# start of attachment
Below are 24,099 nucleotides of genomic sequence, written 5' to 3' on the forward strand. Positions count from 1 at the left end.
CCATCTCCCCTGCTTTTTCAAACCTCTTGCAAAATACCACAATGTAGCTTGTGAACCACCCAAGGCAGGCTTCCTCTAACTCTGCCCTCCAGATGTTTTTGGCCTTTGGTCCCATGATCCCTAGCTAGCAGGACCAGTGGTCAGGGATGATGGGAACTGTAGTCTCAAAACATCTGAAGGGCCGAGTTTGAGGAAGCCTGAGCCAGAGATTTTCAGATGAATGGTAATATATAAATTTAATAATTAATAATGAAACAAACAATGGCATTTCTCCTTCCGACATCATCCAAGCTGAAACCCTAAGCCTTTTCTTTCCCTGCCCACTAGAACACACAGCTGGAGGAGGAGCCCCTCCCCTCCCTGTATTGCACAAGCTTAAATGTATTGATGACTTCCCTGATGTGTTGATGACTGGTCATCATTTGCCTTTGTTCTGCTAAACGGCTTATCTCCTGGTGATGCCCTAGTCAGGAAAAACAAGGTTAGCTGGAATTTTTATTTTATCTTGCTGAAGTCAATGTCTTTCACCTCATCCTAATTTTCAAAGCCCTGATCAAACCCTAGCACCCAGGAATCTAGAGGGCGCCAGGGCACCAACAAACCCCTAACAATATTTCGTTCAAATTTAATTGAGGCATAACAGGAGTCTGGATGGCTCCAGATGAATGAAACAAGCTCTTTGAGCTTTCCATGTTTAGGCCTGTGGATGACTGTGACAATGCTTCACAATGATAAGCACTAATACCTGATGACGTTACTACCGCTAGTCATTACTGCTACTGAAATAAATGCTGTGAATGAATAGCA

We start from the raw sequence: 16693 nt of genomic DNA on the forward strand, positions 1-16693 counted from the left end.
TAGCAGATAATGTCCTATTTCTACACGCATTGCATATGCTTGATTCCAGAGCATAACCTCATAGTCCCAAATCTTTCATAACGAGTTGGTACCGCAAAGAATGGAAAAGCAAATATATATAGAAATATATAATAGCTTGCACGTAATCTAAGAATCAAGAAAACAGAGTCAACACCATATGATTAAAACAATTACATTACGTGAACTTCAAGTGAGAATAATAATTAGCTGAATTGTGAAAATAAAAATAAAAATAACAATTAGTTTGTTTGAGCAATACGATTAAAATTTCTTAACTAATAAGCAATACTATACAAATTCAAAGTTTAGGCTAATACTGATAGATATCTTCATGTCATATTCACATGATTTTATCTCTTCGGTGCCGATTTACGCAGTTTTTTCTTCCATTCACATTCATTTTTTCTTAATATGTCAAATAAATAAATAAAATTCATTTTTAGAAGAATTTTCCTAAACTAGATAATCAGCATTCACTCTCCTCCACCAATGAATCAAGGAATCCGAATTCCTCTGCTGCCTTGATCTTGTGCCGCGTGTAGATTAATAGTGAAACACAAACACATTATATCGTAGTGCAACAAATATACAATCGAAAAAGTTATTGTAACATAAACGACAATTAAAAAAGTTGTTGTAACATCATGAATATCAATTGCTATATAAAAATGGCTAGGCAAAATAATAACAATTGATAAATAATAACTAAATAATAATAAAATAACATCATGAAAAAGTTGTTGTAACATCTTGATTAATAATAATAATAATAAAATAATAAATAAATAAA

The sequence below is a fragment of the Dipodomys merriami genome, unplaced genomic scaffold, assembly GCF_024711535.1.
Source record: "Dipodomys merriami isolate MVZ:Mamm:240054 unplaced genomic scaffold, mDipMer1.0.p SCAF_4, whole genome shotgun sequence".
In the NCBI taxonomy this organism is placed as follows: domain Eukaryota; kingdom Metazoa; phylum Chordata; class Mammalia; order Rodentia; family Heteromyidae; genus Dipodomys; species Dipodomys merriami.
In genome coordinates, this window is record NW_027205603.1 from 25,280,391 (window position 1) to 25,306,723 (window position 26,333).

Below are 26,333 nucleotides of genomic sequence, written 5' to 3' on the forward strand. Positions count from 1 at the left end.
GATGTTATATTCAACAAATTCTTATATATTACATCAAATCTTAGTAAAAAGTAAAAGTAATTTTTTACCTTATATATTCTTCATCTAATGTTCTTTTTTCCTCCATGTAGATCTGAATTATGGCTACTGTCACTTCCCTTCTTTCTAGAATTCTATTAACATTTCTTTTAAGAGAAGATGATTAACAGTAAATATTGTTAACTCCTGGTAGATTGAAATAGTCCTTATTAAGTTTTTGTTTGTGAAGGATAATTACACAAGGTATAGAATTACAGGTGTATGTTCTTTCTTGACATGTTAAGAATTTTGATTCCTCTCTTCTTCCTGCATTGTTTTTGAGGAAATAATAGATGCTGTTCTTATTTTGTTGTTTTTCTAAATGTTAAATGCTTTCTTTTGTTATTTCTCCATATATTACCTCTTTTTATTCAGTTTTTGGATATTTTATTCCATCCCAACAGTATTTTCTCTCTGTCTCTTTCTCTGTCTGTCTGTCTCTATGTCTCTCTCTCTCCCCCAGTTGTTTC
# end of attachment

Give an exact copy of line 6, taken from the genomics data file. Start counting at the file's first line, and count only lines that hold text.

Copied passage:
Source record: "Dipodomys merriami isolate MVZ:Mamm:240054 unplaced genomic scaffold, mDipMer1.0.p SCAF_4, whole genome shotgun sequence".